Saturday, 20 June 2009

The Start of a Good Week?

Yes, as predicted, it hasn't been too bad a week. Sure there were a few problems that cropped up at work, and by Thursday evening I was pleased I had booked the Friday off. However, none of the problems were intractable, and none of them distracted from the serious business of the week, namely a couple of good drinking sessions.

On Wednesday evening a small group of us caught the train over to Penshurst, and walked across the old WWII airfield to the Greyhound pub, situated in the tiny hamlet of Charcott. This was the venue for the West Kent CAMRA social. The Greyhound is a pleasant bright and breezy local, with views across the fields towards the hills that form the start of the High Weald. It has a separate restaurant area, as like many country pubs these days it relies heavily on the food trade. There still seems to be three distinct areas in the main part of the pub, although the divisions that marked the former bars are long gone. During the winter months, open fires supplement the central heating. The couple and their family that run the pub are very pleasant, and they seem to attract a reasonable trade. The Greyhound is close to where I work (yes I am lucky to be employed in such a rural idyll), and I often walk by during my lunch break and note the substantial number cars parked outside. There is a secluded garden to the left of the pub, plus benches and tables directly outside.

On the night of our visit two beers were on sale; Summer Perle - a seasonal, single varietal hop beer from Westerham Brewery, plus that old favourite Harveys Best The Summer Perle is a particularly refreshing, pale coloured and well-hopped beer, but at £3.30 a pint it was perhaps a beer to savour, rather than swill down The Harveys was slightly cheaper at £3.20, but this is still some 30-40p more than one is used to paying in Tonbridge.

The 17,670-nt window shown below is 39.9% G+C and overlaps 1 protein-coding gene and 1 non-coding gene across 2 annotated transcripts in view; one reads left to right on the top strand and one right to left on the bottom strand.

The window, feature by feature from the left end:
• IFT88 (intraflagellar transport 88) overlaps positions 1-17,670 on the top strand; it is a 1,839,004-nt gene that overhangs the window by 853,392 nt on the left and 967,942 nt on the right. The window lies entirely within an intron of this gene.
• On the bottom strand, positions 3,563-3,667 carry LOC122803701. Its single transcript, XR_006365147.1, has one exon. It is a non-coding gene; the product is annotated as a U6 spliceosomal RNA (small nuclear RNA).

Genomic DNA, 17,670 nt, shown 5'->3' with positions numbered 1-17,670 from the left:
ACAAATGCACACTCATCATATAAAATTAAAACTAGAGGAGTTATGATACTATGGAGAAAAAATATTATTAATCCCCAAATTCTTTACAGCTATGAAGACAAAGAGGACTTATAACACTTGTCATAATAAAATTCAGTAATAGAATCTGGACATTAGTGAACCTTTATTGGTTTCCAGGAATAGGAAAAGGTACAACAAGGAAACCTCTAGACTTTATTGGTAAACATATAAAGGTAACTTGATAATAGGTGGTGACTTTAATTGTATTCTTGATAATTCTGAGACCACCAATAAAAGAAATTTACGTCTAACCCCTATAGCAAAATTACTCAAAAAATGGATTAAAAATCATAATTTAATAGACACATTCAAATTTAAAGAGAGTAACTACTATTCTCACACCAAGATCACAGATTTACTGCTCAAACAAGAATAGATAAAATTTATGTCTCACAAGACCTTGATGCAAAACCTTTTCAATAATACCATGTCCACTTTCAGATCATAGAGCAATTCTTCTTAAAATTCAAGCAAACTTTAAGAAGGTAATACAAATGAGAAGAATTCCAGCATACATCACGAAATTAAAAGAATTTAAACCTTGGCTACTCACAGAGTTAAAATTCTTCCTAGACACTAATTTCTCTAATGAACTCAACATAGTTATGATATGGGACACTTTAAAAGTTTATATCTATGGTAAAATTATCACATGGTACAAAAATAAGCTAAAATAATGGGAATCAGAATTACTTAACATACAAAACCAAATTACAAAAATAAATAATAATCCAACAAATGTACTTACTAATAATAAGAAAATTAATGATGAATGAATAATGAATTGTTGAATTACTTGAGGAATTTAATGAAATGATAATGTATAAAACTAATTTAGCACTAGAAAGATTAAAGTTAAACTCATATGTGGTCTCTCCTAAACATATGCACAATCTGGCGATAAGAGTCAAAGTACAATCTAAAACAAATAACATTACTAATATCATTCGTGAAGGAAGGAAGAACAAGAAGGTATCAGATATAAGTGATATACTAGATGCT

Worse was to come though price-wise. We left the Greyhound whilst it was still just light enough to walk back across the airfield; our destination being the Little Brown Jug at Chiddingstone Causeway, directly opposite Penshurst Station. One of the quirks of the Victorian railway era was that many stations were often several miles from the places they were named after. Penshurst is no exception, with the village being some two miles or so away, but with the coming of the railway, a settlement grew up around the station, and became known as Chiddingstone Causeway (Chiddingstone Village is about three miles away). Confused?

The pub opposite the station was originally called the Station Tavern, and functioned for most of the last century under this name until it was bought by a jazz and big-band enthusiast and renamed Little Brown Jug, after the well-known Glen Miller tune.

I've known the pub over the years, especially as it's easy to reach by train. It's had several changes of owner since the name change, and it's been extended and knocked about internally as well. Its most recent incarnation took place in February 2007, and I must say the design team did a pretty good job on it. The Jug, whilst tied to Greene King, is owned a small chain of pubs that include several other well-known local hostelries, all renowned for their food, and there lies the rub. The food is very good; I've eaten there on quite a few occasions, but mainly when someone else is paying! By someone else, I mean the company I work for. Being so close to our workplace, the Jug is the venue of choice when entertaining visitors, and was also the place where last year's Christmas Party took place.

You will probably gather that the food is towards the dear end of the pub-grub spectrum, and you would not be far wring. Still in the case of the Jug you get what you pay for, and in this case the portions are generous and the food is of the highest quality. What I don't quite get though are the beer prices When we walked in last Wednesday evening, we were pleased to see that Brains Reverend James was the guest beer. What we were not so pleased about was the price, £3.40 a pint! The Abbot was the same price, but as no-one tried the IPA, despite the fancy new handpump, I don't know how much that particular beer cost.

The shame of all this is that I really like both pubs, especially the Greyhound, but can't understand the prices they are charging for their beer. Both seem to be thriving; the car park of the Jug is always full when I walk by at lunchtime, so they must be doing something right. Perhaps they are merely charging what the market will stand, as people seem prepared to pay these prices. Look out for my next post where I discover, not a million miles away, two pubs at the opposite end of the pricing structure.

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